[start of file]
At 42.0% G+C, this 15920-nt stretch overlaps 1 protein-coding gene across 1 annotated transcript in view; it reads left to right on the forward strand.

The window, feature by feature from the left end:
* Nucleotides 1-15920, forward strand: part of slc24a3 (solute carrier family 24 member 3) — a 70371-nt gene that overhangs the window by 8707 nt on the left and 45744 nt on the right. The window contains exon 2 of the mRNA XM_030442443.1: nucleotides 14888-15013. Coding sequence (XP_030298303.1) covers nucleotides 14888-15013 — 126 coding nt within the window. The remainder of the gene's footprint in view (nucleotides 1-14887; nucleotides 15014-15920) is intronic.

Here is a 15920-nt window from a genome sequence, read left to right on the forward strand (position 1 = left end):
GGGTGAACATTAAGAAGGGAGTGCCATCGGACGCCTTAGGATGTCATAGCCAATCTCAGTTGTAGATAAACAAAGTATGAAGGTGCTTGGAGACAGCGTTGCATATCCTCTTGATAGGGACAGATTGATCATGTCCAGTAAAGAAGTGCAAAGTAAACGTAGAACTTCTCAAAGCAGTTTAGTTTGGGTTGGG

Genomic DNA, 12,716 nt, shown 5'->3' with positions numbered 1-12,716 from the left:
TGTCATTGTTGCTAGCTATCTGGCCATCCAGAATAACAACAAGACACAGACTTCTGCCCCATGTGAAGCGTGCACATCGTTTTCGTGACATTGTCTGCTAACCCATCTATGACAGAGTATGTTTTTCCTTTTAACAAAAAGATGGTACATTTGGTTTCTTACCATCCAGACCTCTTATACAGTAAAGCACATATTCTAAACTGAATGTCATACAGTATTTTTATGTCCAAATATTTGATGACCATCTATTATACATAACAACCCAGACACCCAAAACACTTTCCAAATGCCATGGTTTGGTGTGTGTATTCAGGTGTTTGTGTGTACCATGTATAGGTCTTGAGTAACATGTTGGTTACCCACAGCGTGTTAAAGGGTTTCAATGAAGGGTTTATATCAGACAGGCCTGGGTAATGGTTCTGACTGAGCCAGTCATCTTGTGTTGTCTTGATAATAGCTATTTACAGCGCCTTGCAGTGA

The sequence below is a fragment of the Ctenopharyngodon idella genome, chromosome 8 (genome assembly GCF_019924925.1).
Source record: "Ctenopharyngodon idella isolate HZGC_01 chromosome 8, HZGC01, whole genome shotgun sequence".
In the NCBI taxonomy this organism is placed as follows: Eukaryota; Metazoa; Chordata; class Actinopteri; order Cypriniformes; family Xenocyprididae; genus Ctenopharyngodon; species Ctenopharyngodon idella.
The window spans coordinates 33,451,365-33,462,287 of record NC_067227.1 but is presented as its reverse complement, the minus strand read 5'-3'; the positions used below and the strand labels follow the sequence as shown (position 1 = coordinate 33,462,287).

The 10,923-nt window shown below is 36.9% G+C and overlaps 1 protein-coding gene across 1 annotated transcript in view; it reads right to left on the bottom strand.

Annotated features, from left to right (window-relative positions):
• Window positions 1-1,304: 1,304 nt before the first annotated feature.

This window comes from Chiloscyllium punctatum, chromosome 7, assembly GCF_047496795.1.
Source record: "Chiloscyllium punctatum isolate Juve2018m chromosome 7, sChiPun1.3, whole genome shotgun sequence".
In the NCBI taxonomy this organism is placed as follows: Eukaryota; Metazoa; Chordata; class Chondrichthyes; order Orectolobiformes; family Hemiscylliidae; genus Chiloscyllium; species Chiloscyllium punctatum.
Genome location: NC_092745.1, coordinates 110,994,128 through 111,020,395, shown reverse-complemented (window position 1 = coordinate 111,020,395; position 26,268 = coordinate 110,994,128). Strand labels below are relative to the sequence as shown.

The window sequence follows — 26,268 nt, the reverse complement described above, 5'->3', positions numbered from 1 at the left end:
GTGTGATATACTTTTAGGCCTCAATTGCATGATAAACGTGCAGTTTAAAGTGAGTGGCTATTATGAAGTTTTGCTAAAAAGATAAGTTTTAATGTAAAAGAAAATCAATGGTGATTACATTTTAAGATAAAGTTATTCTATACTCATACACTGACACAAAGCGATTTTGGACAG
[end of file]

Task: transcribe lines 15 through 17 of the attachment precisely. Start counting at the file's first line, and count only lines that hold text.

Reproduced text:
This window comes from Chiloscyllium punctatum, chromosome 7, assembly GCF_047496795.1.
Source record: "Chiloscyllium punctatum isolate Juve2018m chromosome 7, sChiPun1.3, whole genome shotgun sequence".
In the NCBI taxonomy this organism is placed as follows: Eukaryota; Metazoa; Chordata; class Chondrichthyes; order Orectolobiformes; family Hemiscylliidae; genus Chiloscyllium; species Chiloscyllium punctatum.